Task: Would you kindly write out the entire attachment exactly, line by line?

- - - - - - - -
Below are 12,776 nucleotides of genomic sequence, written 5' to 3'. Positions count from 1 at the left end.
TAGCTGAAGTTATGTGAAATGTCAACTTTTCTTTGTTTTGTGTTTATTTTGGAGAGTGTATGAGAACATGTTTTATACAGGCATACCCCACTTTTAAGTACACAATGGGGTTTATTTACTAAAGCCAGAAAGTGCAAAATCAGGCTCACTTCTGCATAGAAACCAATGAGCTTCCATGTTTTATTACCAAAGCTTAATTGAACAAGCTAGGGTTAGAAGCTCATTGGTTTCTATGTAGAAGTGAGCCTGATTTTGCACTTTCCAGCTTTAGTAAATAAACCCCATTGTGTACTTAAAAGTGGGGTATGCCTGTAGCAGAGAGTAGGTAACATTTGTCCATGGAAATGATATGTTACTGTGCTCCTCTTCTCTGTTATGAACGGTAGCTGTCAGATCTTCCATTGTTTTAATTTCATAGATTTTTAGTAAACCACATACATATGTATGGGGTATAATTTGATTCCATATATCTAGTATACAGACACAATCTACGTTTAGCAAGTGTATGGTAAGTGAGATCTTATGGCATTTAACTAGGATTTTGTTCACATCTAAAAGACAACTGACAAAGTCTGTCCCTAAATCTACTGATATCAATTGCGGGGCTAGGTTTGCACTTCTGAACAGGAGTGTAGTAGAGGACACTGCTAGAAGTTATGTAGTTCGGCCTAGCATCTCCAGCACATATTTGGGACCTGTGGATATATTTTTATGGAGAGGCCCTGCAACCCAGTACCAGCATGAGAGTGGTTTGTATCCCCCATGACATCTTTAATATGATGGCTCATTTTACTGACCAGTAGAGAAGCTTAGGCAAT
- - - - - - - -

Below are 12,776 nucleotides of genomic sequence, written 5' to 3'. Positions count from 1 at the left end.
TAGCTGAAGTTATGTGAAATGTCAACTTTTCTTTGTTTTGTGTTTATTTTGGAGAGTGTATGAGAACATGTTTTATACAGGCATACCCCACTTTTAAGTACACAATGGGGTTTATTTACTAAAGCCAGAAAGTGCAAAATCAGGCTCACTTCTGCATAGAAACCAATGAGCTTCCATGTTTTATTACCAAAGCTTAATTGAACAAGCTAGGGTTAGAAGCTCATTGGTTTCTATGTAGAAGTGAGCCTGATTTTGCACTTTCCAGCTTTAGTAAATAAACCCCATTGTGTACTTAAAAGTGGGGTATGCCTGTAGCAGAGAGTAGGTAACATTTGTCCATGGAAATGATATGTTACTGTGCTCCTCTTCTCTGTTATGAACGGTAGCTGTCAGATCTTCCATTGTTTTAATTTCATAGATTTTTAGTAAACCACATACATATGTATGGGGTATAATTTGATTCCATATATCTAGTATACAGACACAATCTACGTTTAGCAAGTGTATGGTAAGTGAGATCTTATGGCATTTAACTAGGATTTTGTTCACATCTAAAAGACAACTGACAAAGTCTGTCCCTAAATCTACTGATATCAATTGCGGGGCTAGGTTTGCACTTCTGAACAGGAGTGTAGTAGAGGACACTGCTAGAAGTTATGTAGTTCGGCCTAGCATCTCCAGCACATATTTGGGACCTGTGGATATATTTTTATGGAGAGGCCCTGCAACCCAGTACCAGCATGAGAGTGGTTTGTATCCCCCATGACATCTTTAATATGATGGCTCATTTTACTGACCAGTAGAGAAGCTTAGGCAAT